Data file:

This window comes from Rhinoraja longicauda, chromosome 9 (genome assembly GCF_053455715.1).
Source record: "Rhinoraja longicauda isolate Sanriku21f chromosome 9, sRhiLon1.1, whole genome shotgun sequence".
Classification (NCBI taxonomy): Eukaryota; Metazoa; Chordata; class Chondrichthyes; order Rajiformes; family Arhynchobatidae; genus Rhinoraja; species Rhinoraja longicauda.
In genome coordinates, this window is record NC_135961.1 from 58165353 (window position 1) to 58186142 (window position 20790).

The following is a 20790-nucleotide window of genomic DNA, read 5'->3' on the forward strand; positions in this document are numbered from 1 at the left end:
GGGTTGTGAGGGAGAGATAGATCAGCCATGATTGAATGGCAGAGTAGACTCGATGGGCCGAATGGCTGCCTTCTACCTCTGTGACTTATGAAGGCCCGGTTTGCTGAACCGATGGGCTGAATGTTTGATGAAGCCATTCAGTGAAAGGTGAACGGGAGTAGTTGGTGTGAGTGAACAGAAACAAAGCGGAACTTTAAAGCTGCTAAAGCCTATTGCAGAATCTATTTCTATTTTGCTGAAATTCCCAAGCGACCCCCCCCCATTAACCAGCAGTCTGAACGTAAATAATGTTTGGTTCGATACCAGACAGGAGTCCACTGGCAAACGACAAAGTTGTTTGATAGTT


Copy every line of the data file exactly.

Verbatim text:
This window comes from Rhinoraja longicauda, chromosome 9 (genome assembly GCF_053455715.1).
Source record: "Rhinoraja longicauda isolate Sanriku21f chromosome 9, sRhiLon1.1, whole genome shotgun sequence".
Classification (NCBI taxonomy): Eukaryota; Metazoa; Chordata; class Chondrichthyes; order Rajiformes; family Arhynchobatidae; genus Rhinoraja; species Rhinoraja longicauda.
In genome coordinates, this window is record NC_135961.1 from 58165353 (window position 1) to 58186142 (window position 20790).

The following is a 20790-nucleotide window of genomic DNA, read 5'->3' on the forward strand; positions in this document are numbered from 1 at the left end:
GGGTTGTGAGGGAGAGATAGATCAGCCATGATTGAATGGCAGAGTAGACTCGATGGGCCGAATGGCTGCCTTCTACCTCTGTGACTTATGAAGGCCCGGTTTGCTGAACCGATGGGCTGAATGTTTGATGAAGCCATTCAGTGAAAGGTGAACGGGAGTAGTTGGTGTGAGTGAACAGAAACAAAGCGGAACTTTAAAGCTGCTAAAGCCTATTGCAGAATCTATTTCTATTTTGCTGAAATTCCCAAGCGACCCCCCCCCATTAACCAGCAGTCTGAACGTAAATAATGTTTGGTTCGATACCAGACAGGAGTCCACTGGCAAACGACAAAGTTGTTTGATAGTT